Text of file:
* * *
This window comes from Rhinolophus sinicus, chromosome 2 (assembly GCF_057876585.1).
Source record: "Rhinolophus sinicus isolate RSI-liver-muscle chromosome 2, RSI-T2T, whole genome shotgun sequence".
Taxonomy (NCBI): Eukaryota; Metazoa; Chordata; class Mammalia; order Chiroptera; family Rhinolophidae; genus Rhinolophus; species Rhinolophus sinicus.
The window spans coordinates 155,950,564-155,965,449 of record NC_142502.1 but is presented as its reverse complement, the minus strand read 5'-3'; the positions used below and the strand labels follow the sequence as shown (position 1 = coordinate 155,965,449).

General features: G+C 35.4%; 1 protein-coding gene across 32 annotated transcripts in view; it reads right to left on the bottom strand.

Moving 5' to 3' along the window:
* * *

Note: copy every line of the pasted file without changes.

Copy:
This window comes from Rhinolophus sinicus, chromosome 2 (assembly GCF_057876585.1).
Source record: "Rhinolophus sinicus isolate RSI-liver-muscle chromosome 2, RSI-T2T, whole genome shotgun sequence".
Taxonomy (NCBI): Eukaryota; Metazoa; Chordata; class Mammalia; order Chiroptera; family Rhinolophidae; genus Rhinolophus; species Rhinolophus sinicus.
The window spans coordinates 155,950,564-155,965,449 of record NC_142502.1 but is presented as its reverse complement, the minus strand read 5'-3'; the positions used below and the strand labels follow the sequence as shown (position 1 = coordinate 155,965,449).

General features: G+C 35.4%; 1 protein-coding gene across 32 annotated transcripts in view; it reads right to left on the bottom strand.

Moving 5' to 3' along the window: